A species of termite found in the rainforests of French Guiana takes altruism seriously: aged workers grow sacks of toxic blue liquid that they explode onto their enemies in an act of suicidal self-sacrifice to help their colonies (see video).
The “explosive backpacks” of Neocapritermes taracua, described in Science today1, grow throughout the lifetimes of the worker termites, filling with blue crystals secreted by a pair of glands on the insects' abdomens. Older workers carry the largest and most toxic backpacks. Those individuals also, not coincidentally, are the least able to forage and tend for the colony: their mandibles become dull and worn as the termites age, because they cannot be sharpened by moulting. “Older individuals are not as effective at foraging and nest maintenance as younger workers,” says Robert Hanus, who studies termite biology at the Institute of Organic Chemistry and Biochemistry in Prague, and led the study. But when the workers are attacked, he says, “they can provide another service to the colony. It makes perfect sense to me because theories predict that social insects should perform low-risk, laborious tasks such as housekeeping in the first part of their life and risky tasks such as defence as they age.”
Lila Azam Zanganeh in the New York Times:
As an adolescent in Paris in the 1990s, I had listened as my mother, an Iranian exile, read English excerpts from “Speak, Memory,” Vladimir Nabokov’s memoir of his early years in Russia and his life after the Bolshevik Revolution, in Crimea, Germany and France. Dmitri appears in “Speak, Memory,” both as an infant in Berlin, his tiny hand placed “starfish-wise” on his father’s, and as a 6-year-old at the port of St. Nazaire, on the last page, about to catch sight of the enormous yellow funnel of the Champlain, the ship the Nabokovs would embark on to seek refuge in America. When my mother read this passage to me for the first time, I recall clinging to its final image: “something in a scrambled picture — Find What the Sailor Has Hidden — that the finder cannot unsee once it has been seen.” A secret trapdoor had suddenly opened. Reading was a matter of capturing a detail in a scrambled picture, which, once perceived, unveiled a new story, often richer and stranger than the one first imagined.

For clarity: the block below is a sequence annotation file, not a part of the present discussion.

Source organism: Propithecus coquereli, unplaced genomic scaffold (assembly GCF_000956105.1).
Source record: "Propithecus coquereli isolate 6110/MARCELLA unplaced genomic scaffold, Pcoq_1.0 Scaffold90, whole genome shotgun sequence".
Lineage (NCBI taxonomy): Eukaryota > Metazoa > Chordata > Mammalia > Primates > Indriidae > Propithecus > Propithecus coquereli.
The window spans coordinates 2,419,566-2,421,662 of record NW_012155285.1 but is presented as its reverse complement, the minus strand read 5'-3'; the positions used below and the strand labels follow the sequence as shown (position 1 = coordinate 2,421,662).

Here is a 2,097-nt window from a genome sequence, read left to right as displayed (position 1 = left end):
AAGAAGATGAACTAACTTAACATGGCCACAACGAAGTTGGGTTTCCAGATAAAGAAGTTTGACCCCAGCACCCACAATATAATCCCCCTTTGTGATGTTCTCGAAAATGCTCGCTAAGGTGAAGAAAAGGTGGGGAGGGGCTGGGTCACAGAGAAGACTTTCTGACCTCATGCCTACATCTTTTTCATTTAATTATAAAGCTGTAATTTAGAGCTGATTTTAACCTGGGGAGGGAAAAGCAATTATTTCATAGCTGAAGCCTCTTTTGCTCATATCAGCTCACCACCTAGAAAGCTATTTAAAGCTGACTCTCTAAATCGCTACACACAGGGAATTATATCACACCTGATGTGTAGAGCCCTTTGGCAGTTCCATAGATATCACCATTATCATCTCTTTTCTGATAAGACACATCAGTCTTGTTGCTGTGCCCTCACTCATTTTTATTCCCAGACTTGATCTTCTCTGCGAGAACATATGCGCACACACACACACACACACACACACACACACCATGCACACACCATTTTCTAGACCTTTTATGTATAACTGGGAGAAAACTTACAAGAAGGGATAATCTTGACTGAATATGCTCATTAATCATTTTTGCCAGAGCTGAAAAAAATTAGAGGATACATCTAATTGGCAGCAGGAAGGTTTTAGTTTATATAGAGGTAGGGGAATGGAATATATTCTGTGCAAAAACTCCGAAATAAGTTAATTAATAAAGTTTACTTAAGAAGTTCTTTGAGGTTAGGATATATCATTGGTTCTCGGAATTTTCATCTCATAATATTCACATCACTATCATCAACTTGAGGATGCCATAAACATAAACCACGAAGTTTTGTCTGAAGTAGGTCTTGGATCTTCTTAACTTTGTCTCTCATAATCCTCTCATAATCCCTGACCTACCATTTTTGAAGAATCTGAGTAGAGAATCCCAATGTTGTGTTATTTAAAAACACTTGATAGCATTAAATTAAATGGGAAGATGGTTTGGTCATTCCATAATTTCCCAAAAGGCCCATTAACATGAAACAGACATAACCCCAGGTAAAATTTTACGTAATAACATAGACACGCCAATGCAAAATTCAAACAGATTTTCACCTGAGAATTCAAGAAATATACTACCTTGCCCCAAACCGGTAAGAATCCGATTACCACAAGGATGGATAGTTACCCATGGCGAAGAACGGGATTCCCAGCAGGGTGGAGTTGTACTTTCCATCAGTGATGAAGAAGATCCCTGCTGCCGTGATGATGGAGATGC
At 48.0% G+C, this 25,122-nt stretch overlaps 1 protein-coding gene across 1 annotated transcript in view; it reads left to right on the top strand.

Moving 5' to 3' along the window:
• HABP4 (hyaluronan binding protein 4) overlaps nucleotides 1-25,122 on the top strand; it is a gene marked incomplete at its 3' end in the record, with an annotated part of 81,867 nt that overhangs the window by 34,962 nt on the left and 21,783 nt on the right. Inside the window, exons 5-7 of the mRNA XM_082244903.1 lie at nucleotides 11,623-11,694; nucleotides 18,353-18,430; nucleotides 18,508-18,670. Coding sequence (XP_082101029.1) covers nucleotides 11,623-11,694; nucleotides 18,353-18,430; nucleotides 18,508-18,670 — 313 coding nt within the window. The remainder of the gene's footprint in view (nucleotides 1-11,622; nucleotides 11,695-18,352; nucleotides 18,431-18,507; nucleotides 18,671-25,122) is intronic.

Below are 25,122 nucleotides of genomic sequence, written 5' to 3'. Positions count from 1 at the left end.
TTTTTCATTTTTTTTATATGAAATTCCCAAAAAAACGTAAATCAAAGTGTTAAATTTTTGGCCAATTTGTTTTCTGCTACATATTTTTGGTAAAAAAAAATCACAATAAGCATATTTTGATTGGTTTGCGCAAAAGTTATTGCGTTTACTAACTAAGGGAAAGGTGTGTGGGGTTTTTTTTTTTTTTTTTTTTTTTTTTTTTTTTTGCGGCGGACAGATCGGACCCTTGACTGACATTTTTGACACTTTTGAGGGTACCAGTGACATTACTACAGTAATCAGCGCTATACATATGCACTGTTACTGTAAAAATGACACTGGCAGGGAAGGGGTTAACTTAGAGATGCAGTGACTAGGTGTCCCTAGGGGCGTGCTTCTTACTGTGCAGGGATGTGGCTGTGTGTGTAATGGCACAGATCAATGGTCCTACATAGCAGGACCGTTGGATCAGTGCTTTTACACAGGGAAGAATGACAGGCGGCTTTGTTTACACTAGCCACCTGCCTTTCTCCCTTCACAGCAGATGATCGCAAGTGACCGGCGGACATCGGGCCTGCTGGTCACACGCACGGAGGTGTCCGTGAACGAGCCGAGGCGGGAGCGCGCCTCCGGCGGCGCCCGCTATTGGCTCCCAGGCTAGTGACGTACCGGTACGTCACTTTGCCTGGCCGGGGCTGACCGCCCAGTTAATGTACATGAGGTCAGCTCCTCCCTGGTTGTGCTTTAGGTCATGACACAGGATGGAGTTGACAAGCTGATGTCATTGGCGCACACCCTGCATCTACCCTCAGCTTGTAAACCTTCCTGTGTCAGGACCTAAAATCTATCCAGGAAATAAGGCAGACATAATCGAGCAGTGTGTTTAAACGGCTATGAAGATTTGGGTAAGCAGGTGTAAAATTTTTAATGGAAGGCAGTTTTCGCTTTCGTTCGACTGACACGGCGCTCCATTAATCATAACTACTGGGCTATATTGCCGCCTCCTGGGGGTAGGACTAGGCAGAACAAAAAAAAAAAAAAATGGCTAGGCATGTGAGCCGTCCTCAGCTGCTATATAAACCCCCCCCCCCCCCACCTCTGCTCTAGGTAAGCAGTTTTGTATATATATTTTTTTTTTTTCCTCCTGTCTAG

This, in my eyes, would prove to be true of Dmitri himself. Véra Nabokov was Jewish, which was why the family had been compelled to flee Europe in 1940 aboard the Champlain. This would be a second exile for the Nabokovs — in a space of two decades, they had escaped both the Bolsheviks and the Nazis, each time by a matter of hours. Thus, Dmitri was the child of a revolution and a war.
Belén Fernández in Jacobin:
In the aftermath of Pulitzer champ Thomas Friedman’s latest New York Times offering, “Syria Is Iraq,” commentators have begun to question whether Friedman himself has not discovered the joys of Friedman-parodying.
As Matt Taibbi remarked at Rolling Stone: “This column today is so crazy I have to think Friedman is kidding.”
To put it in Friedman-speak, this is a Friedman column on steroids, a distilled cornucopia of his signature journalistic maneuvers.